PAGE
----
The torch relay for the postponed Tokyo Olympics has begun its 121-day journey across Japan and is headed toward the opening ceremony in Tokyo on July 23.
The relay began in northeastern Fukushima prefecture, the area that was devastated by the 2011 earthquake, tsunami and the meltdown of three nuclear reactors. About 18,000 died in the tragedy.
The ceremony was closed to the public because of the fear of spreading Covid-19 but was streamed live.
“The torch of Tokyo 2020 will become a bright light for hope for Japanese citizens and citizens in the world and a light at the end of the tunnel,” said Seiko Hashimoto, the president of the local organizing committee and a former Olympian.
Fans were told to social-distance along the roadside as the torch passes, and they were to refrain from loud cheering. Organizers have said they will stop or reroute the relay if crowding becomes a problem during the four-month parade.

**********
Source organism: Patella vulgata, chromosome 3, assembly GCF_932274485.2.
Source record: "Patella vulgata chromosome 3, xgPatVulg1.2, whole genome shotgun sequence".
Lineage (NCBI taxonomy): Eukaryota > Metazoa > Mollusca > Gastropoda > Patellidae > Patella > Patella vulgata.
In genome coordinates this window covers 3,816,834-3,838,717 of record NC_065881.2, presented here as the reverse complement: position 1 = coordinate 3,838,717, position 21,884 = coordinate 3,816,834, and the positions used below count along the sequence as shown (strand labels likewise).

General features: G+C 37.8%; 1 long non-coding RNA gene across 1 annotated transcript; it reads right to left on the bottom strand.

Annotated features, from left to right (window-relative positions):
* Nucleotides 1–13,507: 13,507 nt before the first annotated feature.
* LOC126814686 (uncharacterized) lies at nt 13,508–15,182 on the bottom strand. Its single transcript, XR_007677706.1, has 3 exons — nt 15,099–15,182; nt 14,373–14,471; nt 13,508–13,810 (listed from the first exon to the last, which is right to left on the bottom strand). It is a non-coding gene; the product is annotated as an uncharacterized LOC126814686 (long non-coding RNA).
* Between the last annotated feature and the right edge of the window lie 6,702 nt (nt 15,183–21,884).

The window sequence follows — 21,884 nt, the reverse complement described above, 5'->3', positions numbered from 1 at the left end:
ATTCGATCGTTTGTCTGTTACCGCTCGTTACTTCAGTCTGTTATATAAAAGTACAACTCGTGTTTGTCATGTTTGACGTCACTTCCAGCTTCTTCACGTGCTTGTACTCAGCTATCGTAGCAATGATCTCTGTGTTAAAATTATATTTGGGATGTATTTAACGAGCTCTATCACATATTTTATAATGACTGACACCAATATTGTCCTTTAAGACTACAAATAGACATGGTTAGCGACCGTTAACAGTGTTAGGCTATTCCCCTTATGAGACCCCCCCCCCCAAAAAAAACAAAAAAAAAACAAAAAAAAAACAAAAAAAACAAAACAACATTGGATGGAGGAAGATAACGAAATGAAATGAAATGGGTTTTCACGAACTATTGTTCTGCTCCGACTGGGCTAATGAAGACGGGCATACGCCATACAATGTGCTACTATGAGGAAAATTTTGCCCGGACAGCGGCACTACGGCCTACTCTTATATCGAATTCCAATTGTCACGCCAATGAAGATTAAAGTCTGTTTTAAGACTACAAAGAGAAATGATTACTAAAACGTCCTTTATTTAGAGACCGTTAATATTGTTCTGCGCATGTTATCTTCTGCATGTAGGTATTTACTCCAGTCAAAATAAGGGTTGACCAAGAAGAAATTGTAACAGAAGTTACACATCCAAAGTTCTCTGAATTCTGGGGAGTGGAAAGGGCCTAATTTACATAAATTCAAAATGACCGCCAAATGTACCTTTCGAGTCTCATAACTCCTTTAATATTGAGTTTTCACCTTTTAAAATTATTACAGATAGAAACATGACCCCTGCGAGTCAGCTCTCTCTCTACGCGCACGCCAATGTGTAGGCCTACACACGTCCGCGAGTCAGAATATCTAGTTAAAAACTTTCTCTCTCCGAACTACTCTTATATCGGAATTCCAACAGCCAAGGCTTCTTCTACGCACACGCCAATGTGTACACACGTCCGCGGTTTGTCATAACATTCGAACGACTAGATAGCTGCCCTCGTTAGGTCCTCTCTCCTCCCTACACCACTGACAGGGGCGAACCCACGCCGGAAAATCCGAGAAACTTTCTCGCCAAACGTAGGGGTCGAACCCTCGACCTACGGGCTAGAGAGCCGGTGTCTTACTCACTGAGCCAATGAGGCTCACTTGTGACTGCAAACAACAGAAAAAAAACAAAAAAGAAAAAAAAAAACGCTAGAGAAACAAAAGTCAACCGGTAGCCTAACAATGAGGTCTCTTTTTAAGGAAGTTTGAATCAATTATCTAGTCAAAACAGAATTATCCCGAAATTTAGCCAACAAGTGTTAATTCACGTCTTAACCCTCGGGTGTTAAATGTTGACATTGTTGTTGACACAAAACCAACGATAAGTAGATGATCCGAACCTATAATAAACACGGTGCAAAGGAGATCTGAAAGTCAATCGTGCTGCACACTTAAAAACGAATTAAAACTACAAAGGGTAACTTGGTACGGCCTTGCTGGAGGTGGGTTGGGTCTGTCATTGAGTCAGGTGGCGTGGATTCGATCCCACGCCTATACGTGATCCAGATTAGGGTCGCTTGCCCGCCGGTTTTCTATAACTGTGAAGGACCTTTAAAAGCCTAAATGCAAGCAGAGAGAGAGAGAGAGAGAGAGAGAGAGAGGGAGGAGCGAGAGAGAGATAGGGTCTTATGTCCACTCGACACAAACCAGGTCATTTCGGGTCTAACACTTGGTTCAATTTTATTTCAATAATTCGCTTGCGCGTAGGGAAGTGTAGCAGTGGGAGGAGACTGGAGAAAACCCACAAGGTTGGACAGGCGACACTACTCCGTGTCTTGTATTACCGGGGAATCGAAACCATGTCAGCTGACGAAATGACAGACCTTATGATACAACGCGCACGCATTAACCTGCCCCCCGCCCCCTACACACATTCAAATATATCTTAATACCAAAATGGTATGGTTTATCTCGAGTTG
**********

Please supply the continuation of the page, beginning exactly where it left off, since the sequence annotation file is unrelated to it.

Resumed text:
Prime Minister Yoshihide Suga chimed in from Tokyo with a statement.
“The Olympic torch relay starting from today is a valuable opportunity for the people to get a real sense of the Olympics and Paralympics that are approaching,” Suga told reporters.
The relay and the Olympics both stir fear that the events could spread the virus. There is also opposition to the soaring cost of staging the Olympics, now put officially at $15.4 billion. Several audits suggest it’s twice that much and a University of Oxford study says these are the most expensive Olympics on record.
The relay is a big test for the upcoming Olympics with fear among the public that the event could spread the virus to rural and more isolated parts of the country. Vaccinations have not been rolled out yet in Japan to the general public.
About 10,000 runners are expected to take part, with the relay touching Japan’s 47 prefectures.